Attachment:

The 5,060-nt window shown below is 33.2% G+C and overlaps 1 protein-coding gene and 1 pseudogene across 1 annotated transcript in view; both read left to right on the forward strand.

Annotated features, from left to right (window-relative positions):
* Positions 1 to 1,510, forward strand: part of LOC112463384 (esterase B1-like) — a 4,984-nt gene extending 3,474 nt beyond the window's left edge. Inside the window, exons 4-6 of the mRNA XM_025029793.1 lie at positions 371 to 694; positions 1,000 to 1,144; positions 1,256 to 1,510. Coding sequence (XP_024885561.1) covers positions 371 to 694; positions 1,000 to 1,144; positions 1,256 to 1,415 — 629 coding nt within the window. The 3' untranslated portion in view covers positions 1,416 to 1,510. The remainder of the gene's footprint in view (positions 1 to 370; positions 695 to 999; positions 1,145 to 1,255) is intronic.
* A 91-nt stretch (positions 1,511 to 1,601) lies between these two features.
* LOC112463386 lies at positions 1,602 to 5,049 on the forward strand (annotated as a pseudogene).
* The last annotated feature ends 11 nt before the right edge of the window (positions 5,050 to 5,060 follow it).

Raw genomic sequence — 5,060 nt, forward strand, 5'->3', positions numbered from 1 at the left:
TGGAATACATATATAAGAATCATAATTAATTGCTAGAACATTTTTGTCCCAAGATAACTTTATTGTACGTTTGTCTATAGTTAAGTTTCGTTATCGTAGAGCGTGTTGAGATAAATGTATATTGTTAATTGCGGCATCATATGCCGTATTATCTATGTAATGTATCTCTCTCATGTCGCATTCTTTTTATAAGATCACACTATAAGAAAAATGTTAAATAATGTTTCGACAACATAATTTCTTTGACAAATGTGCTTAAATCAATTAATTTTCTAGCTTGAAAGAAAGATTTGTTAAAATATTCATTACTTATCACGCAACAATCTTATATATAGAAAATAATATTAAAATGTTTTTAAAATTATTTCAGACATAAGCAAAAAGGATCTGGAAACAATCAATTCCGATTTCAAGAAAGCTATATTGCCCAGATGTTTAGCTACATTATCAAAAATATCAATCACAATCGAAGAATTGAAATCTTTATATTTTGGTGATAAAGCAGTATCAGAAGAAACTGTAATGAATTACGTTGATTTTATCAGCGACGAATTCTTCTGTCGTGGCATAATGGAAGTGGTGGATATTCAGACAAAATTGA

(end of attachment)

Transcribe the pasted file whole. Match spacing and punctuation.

The 5,060-nt window shown below is 33.2% G+C and overlaps 1 protein-coding gene and 1 pseudogene across 1 annotated transcript in view; both read left to right on the forward strand.

Annotated features, from left to right (window-relative positions):
* Positions 1 to 1,510, forward strand: part of LOC112463384 (esterase B1-like) — a 4,984-nt gene extending 3,474 nt beyond the window's left edge. Inside the window, exons 4-6 of the mRNA XM_025029793.1 lie at positions 371 to 694; positions 1,000 to 1,144; positions 1,256 to 1,510. Coding sequence (XP_024885561.1) covers positions 371 to 694; positions 1,000 to 1,144; positions 1,256 to 1,415 — 629 coding nt within the window. The 3' untranslated portion in view covers positions 1,416 to 1,510. The remainder of the gene's footprint in view (positions 1 to 370; positions 695 to 999; positions 1,145 to 1,255) is intronic.
* A 91-nt stretch (positions 1,511 to 1,601) lies between these two features.
* LOC112463386 lies at positions 1,602 to 5,049 on the forward strand (annotated as a pseudogene).
* The last annotated feature ends 11 nt before the right edge of the window (positions 5,050 to 5,060 follow it).

Raw genomic sequence — 5,060 nt, forward strand, 5'->3', positions numbered from 1 at the left:
TGGAATACATATATAAGAATCATAATTAATTGCTAGAACATTTTTGTCCCAAGATAACTTTATTGTACGTTTGTCTATAGTTAAGTTTCGTTATCGTAGAGCGTGTTGAGATAAATGTATATTGTTAATTGCGGCATCATATGCCGTATTATCTATGTAATGTATCTCTCTCATGTCGCATTCTTTTTATAAGATCACACTATAAGAAAAATGTTAAATAATGTTTCGACAACATAATTTCTTTGACAAATGTGCTTAAATCAATTAATTTTCTAGCTTGAAAGAAAGATTTGTTAAAATATTCATTACTTATCACGCAACAATCTTATATATAGAAAATAATATTAAAATGTTTTTAAAATTATTTCAGACATAAGCAAAAAGGATCTGGAAACAATCAATTCCGATTTCAAGAAAGCTATATTGCCCAGATGTTTAGCTACATTATCAAAAATATCAATCACAATCGAAGAATTGAAATCTTTATATTTTGGTGATAAAGCAGTATCAGAAGAAACTGTAATGAATTACGTTGATTTTATCAGCGACGAATTCTTCTGTCGTGGCATAATGGAAGTGGTGGATATTCAGACAAAATTGA